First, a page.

Delayed onset of muscle soreness (DOMS) generally shows up a day or two after a workout (hence the term “Delayed”) and can last up to 4 days or even longer in extreme cases. DOMS is typically going to be more severe with higher volumes of work and particularly if the eccentric component is accentuated, as this tends to be the most damaging to the muscle. After a few workouts we generally adapt to the stimulus and become less sore each time thereafter. However, after a layoff from the weights or with incorporating new exercises you can rest assured that there will be DOMS. Reducing DOMS is an important area of research in sports science and medicine. This is because of the obvious detrimental effects that DOMS has on performance. Athletes experiment with ice tubs, contrast baths, stretching, nutritional supplementation and even anti-inflammatory consumption to try and alleviate DOMS. Self-myofascial release techniques with foam rolling are also strategies some athletes will use. However, the effectiveness of foam rolling for reducing soreness is unclear at best.
Some new research out of Canada by Pearcey and colleagues (2014) published ahead of print in the Journal of Athletic Training endeavored to test the effects of foam rolling on DOMS and performance following high volume resistance training. Eight healthy male college students performed a grueling 10 sets of 10 reps on the back squat with 60% of their 1RM on two occasions separated by 4 weeks. In a randomized fashion, the subjects followed up 1 workout with 20 minutes of foam rolling immediately after and again 24 and 48 hours following the workout. For the other workout, no foam rolling or recovery work was performed. Pressure-pain threshold (i.e., perceived soreness after being poked in the leg muscles), 30 m sprint speed, broad jump, change of direction (T-test) and strength endurance was measured before and a couple days after each workout.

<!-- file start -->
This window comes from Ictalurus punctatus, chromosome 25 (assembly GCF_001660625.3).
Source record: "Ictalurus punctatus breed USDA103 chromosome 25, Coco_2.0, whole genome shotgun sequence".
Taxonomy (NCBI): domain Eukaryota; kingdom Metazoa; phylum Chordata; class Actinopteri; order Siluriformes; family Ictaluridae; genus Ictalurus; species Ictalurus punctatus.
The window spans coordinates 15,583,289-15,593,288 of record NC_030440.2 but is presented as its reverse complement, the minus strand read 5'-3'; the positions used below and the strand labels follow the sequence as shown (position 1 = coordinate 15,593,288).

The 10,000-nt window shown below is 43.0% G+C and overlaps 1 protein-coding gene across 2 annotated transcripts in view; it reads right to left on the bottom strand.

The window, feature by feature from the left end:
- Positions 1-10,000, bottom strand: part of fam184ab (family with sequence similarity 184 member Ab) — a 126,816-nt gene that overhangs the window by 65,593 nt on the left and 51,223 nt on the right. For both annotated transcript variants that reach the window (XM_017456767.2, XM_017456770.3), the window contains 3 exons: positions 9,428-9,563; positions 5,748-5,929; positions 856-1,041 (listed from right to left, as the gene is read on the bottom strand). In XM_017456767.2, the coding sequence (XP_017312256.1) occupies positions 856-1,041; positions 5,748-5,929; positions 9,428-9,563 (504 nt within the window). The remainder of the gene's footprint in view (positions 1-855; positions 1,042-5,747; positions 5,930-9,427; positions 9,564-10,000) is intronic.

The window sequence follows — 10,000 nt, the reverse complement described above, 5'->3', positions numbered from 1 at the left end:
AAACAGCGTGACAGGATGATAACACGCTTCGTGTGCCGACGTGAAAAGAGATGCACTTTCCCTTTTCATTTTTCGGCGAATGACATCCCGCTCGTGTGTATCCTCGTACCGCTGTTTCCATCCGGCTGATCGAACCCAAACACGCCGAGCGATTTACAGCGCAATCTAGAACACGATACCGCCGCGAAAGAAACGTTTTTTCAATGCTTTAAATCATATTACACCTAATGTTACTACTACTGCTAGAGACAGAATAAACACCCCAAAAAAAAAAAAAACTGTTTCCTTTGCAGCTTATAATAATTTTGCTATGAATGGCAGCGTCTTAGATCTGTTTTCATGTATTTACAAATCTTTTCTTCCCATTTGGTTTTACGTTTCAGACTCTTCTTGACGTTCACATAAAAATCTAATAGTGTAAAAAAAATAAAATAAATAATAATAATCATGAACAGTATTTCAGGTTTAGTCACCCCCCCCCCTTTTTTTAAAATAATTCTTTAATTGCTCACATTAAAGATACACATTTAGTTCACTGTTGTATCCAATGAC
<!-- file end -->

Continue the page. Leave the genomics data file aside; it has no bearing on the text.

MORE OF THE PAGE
The results showed that foam rolling substantially reduced quadriceps soreness, improved 30 m sprint time, broad jump and endurance (effect sizes ranging from 0.48 – 0.87). Foam rolling not only reduced perceived soreness, but also did a good job at reducing performance decrements in nearly all of the field tests. Traditionally, foam rolling is used before workouts to help improve mobility and flexibility and has, in some studies, been effective at transiently improving performance. It appears that foam rolling may also be useful for alleviating DOMS and reducing the associate performance decrements that typically accompany exercise induced muscle soreness. It should be noted however that this was a very small sample size, but the results are quite promising and certainly warrant further investigation.
Pearcey, GE. et al. (2014) Foam Rolling for Delayed-Onset Muscle Soreness and Recovery of Dynamic Performance Measures. Journal of Athletic Training, Epub ahead of print.